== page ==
The hemlocks in those areas are among the oldest and largest in the eastern U.S. and include the famous Seneca Hemlock, which stands 147 feet tall, has a 4-foot-diameter trunk and is approximately 350 years old.

“Our approach is to actively treat with pesticides as many high-priority trees as we can. The Seneca Hemlock was the first,” said Borcz, adding that 1,000 of the adelgid-eating beetles also were released last year and another release is planned soon, weather permitting.

“We know we have the HWA. But we found it in the very early stages and we have time to respond. Cold winter temperatures the last two years have caused increased adelgid mortality and slowed their spread. This is not a helpless scenario.”

Borcz said park employees dedicated one day a week through the summer and fall to hemlock conservation work, and more than 100 people, including volunteers, participated in treating 2,155 hemlocks, all old-growth trees.

The natural resources officials are asking for public input to identify and suggest high-value hemlock stands where the tree preservation efforts should be focused, as well as any hemlocks that appear to be resistant to the adelgid in infested areas.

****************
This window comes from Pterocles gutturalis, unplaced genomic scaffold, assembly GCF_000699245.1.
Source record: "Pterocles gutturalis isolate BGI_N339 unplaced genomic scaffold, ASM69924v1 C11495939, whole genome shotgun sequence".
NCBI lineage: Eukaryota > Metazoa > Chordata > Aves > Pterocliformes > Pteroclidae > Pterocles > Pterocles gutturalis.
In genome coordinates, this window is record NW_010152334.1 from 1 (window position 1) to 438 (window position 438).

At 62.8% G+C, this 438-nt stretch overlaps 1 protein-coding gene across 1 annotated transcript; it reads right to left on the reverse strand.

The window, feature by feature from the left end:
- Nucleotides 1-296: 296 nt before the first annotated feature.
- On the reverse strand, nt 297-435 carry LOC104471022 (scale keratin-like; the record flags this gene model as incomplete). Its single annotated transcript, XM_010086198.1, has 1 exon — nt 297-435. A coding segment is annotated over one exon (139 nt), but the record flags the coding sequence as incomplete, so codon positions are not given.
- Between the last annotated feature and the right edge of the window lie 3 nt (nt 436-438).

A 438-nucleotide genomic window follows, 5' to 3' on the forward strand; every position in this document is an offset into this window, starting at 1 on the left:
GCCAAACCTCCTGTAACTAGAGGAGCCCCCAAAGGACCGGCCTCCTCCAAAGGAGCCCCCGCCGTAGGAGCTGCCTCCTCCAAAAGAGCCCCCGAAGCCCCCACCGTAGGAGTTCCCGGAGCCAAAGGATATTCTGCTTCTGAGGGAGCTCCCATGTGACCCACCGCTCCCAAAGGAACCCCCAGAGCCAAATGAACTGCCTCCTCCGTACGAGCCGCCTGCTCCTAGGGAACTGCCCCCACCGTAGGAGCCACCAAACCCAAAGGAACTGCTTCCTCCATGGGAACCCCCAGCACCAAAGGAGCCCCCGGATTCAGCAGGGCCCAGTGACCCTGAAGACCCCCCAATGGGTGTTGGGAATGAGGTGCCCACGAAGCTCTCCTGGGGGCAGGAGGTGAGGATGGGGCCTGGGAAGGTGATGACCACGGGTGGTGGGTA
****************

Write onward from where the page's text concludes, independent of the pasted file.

Focus area suggestions must be submitted to DCNR’s Bureau of Forestry by Dec. 15 at the email address [email protected]

Eggen said he’s optimistic that a state strategy focusing on high-value hemlock stands will succeed, unless freezing temperatures are eliminated by a warming climate.

“We will be able to preserve the eastern hemlock,” he said. “Will they be as abundant everywhere 10 or 15 or 20 years from now? No, they will be highly impacted. But they will survive as much as cold winters will allow.

“The worst-case scenario is climate change causes our winters to warm up and the winters don’t kill off the adelgids. Then we’ll look like the Blue Ridge in Virginia where there’s not one hemlock - where there’s 100 percent mortality.”


Online: https://bit.ly/1vwWtFw


Information from: Pittsburgh Post-Gazette, https://www.post-gazette.com